There are a lot of reasons to worry about what happens with your personal information online. Even if no one ever breaks into your bank account or takes over your Facebook, that doesn't mean they aren't collecting your information and stitching together a profile that includes everything from your name and email address to your phone number and social media profiles.
The latest breach of personal information was discovered in October by a security researcher named Vinny Troia. He found almost 4 terabytes of data--about 1.2 billion records--simply sitting in an unsecured Google Cloud server, Wired reported on Friday.
Troia describes the data as a collection of profiles that include home and mobile phone numbers, email addresses, work histories based on LinkedIn profiles, and other social media profiles like Twitter and Facebook.
"This is the first time I've seen all these social media profiles collected and merged with user profile information into a single database on this scale," Troia told Wired.
The database doesn't appear to include any Social Security numbers or account passwords--but that doesn't mean it isn't dangerous. In an era where cyber-thieves have grown increasingly adept at impersonating others in an attempt to gain control of user accounts, this information is a gold mine.
Some companies simply scrape together publicly available information and store it in databases for marketers or other interested parties. For example, at least some of the information Troia found--including 600 million email addresses--appears to have come from a company called People Data Labs (PDL), which provides it to a variety of customers.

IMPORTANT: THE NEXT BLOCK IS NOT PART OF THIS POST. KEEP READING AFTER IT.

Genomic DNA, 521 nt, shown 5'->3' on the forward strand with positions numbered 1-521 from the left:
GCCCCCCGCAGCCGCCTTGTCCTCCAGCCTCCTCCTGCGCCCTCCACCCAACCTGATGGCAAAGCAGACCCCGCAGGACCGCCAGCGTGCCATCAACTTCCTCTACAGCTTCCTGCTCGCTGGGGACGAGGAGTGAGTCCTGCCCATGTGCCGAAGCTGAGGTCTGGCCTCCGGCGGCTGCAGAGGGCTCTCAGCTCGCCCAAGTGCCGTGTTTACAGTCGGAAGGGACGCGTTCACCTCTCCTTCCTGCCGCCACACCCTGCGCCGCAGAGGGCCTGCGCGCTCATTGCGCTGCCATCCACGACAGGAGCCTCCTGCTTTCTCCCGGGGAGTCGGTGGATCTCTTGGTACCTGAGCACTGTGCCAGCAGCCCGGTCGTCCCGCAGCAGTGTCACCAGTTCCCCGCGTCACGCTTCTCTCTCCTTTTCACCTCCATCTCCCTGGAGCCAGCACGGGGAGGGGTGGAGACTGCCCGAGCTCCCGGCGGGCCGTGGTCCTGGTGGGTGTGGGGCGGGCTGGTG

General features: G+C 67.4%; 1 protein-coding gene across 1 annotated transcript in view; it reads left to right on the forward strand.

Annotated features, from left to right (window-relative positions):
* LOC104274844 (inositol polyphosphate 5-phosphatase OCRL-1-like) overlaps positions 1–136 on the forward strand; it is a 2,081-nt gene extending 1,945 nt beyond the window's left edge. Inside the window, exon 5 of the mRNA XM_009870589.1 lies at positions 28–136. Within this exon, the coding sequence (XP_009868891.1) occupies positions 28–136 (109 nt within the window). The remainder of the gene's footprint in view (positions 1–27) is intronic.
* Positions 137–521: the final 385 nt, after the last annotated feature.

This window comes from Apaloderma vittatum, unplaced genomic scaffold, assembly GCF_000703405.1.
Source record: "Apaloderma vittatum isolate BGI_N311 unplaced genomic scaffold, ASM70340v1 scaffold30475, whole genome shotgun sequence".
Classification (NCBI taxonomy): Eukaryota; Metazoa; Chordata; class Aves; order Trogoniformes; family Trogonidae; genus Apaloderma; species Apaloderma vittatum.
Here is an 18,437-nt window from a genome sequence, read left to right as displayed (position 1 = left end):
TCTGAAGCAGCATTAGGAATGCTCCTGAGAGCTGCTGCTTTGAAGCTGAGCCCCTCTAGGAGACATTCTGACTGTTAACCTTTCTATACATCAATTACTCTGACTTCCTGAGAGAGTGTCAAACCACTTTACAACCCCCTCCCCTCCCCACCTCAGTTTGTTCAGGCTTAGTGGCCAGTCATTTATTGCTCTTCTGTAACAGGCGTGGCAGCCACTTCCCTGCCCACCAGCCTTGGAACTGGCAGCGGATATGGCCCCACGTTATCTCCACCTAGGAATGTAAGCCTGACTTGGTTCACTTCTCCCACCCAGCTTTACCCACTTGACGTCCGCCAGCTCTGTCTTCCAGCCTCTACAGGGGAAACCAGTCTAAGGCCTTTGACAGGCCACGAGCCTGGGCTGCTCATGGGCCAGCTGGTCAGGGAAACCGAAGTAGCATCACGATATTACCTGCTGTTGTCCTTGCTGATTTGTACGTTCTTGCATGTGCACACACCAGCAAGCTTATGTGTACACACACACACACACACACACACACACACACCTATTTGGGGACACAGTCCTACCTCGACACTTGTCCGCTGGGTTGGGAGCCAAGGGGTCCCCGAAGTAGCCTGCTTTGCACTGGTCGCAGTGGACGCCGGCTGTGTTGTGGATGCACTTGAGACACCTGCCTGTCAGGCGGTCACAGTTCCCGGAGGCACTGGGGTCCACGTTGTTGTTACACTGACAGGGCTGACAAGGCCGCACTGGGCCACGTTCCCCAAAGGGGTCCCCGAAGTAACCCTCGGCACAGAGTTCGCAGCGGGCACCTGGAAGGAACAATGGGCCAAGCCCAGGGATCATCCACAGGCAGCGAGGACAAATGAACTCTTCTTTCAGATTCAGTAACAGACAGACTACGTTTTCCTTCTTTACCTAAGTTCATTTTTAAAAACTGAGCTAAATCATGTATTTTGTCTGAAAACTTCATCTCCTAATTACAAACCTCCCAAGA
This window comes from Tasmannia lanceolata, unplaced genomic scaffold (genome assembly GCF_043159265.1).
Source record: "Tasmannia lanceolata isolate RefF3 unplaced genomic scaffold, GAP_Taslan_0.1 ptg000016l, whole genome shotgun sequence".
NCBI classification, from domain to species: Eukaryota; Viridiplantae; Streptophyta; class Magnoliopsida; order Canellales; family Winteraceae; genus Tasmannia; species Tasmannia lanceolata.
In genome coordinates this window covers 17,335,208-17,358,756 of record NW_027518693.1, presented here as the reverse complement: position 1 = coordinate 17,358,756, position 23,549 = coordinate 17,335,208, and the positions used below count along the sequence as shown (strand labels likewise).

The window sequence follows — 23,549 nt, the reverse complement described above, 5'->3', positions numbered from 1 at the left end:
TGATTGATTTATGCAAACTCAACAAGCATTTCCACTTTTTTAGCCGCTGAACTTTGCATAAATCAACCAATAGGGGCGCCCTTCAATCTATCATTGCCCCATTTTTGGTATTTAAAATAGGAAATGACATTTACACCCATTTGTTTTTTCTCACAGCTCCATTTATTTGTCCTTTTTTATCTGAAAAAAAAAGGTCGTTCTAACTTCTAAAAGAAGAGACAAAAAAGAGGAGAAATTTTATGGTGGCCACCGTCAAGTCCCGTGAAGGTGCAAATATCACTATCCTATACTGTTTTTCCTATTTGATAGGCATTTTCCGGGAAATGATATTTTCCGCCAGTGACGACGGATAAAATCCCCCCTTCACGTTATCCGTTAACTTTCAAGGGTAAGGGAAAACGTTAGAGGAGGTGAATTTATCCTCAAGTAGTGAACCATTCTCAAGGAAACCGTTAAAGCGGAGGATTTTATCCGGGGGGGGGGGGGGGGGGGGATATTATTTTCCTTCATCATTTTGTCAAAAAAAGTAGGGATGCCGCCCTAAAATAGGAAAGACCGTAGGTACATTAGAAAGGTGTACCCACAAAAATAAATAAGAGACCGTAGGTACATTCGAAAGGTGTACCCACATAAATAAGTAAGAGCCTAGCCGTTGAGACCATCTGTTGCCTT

This information is usually used to create profiles of consumers like you and me--so that when we enter an email address to get a discount code from an online retailer, for instance, the retailer can match that email address to other information like social media profiles, job title, and even income.
That's creepy, to be sure, but technically legal. The problem is when all of that information ends up in the wrong hands.
PDL told Wired that it doesn't believe it was hacked, since it would be easier to simply obtain the information through legitimate means. But the existence of information itself is concerning. While it's not clear exactly who owned the database, what they planned to do with it, or where it came from originally, the reality is that these companies have plenty of your personal data stored. Most people would likely be shocked to find out exactly how much information is collected, and how much these companies know about them.
Troia says he has notified the FBI and the database was taken offline. He also uploaded the information to www.haveibeenpwned.com, which allows users to identify whether or not their personal data has been included in a data breach. If, for example, your email address was included, that doesn't mean your account has been compromised, but it's probably a good idea to at least change your password (I just did).